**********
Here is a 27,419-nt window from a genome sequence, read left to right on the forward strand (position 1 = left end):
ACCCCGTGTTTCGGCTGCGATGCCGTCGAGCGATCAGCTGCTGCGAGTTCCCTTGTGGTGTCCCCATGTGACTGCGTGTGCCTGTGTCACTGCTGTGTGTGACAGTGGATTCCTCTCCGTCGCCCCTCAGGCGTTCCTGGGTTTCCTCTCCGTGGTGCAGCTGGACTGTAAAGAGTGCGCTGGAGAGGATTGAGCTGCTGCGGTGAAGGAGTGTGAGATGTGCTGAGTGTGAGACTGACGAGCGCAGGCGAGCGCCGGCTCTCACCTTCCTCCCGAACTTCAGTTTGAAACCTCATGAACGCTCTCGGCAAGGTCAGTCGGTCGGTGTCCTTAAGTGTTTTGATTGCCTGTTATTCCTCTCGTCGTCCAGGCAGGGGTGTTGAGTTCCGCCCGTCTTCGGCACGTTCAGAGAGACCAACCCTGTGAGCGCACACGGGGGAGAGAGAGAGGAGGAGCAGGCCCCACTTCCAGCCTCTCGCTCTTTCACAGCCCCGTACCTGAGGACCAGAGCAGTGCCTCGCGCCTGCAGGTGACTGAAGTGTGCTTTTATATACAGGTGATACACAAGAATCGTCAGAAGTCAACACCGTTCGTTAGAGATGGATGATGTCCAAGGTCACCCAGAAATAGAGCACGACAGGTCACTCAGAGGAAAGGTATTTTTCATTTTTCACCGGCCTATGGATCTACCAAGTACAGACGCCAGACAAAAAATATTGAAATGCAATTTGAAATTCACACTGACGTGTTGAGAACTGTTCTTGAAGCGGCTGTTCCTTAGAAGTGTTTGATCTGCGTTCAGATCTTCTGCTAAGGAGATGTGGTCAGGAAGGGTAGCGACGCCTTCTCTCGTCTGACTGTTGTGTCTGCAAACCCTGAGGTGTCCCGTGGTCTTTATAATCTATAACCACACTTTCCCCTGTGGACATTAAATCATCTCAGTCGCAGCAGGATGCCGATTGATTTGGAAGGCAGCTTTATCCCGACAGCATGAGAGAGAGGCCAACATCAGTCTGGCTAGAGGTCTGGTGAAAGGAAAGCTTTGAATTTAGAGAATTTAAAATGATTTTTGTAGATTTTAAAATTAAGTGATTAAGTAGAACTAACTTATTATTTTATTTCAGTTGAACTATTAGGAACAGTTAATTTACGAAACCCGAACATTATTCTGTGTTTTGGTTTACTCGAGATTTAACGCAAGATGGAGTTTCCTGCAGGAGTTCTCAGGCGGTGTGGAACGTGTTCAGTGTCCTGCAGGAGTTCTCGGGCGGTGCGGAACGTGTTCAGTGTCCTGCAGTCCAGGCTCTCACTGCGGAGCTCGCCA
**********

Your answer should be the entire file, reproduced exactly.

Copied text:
Here is a 27,419-nt window from a genome sequence, read left to right on the forward strand (position 1 = left end):
ACCCCGTGTTTCGGCTGCGATGCCGTCGAGCGATCAGCTGCTGCGAGTTCCCTTGTGGTGTCCCCATGTGACTGCGTGTGCCTGTGTCACTGCTGTGTGTGACAGTGGATTCCTCTCCGTCGCCCCTCAGGCGTTCCTGGGTTTCCTCTCCGTGGTGCAGCTGGACTGTAAAGAGTGCGCTGGAGAGGATTGAGCTGCTGCGGTGAAGGAGTGTGAGATGTGCTGAGTGTGAGACTGACGAGCGCAGGCGAGCGCCGGCTCTCACCTTCCTCCCGAACTTCAGTTTGAAACCTCATGAACGCTCTCGGCAAGGTCAGTCGGTCGGTGTCCTTAAGTGTTTTGATTGCCTGTTATTCCTCTCGTCGTCCAGGCAGGGGTGTTGAGTTCCGCCCGTCTTCGGCACGTTCAGAGAGACCAACCCTGTGAGCGCACACGGGGGAGAGAGAGAGGAGGAGCAGGCCCCACTTCCAGCCTCTCGCTCTTTCACAGCCCCGTACCTGAGGACCAGAGCAGTGCCTCGCGCCTGCAGGTGACTGAAGTGTGCTTTTATATACAGGTGATACACAAGAATCGTCAGAAGTCAACACCGTTCGTTAGAGATGGATGATGTCCAAGGTCACCCAGAAATAGAGCACGACAGGTCACTCAGAGGAAAGGTATTTTTCATTTTTCACCGGCCTATGGATCTACCAAGTACAGACGCCAGACAAAAAATATTGAAATGCAATTTGAAATTCACACTGACGTGTTGAGAACTGTTCTTGAAGCGGCTGTTCCTTAGAAGTGTTTGATCTGCGTTCAGATCTTCTGCTAAGGAGATGTGGTCAGGAAGGGTAGCGACGCCTTCTCTCGTCTGACTGTTGTGTCTGCAAACCCTGAGGTGTCCCGTGGTCTTTATAATCTATAACCACACTTTCCCCTGTGGACATTAAATCATCTCAGTCGCAGCAGGATGCCGATTGATTTGGAAGGCAGCTTTATCCCGACAGCATGAGAGAGAGGCCAACATCAGTCTGGCTAGAGGTCTGGTGAAAGGAAAGCTTTGAATTTAGAGAATTTAAAATGATTTTTGTAGATTTTAAAATTAAGTGATTAAGTAGAACTAACTTATTATTTTATTTCAGTTGAACTATTAGGAACAGTTAATTTACGAAACCCGAACATTATTCTGTGTTTTGGTTTACTCGAGATTTAACGCAAGATGGAGTTTCCTGCAGGAGTTCTCAGGCGGTGTGGAACGTGTTCAGTGTCCTGCAGGAGTTCTCGGGCGGTGCGGAACGTGTTCAGTGTCCTGCAGTCCAGGCTCTCACTGCGGAGCTCGCCA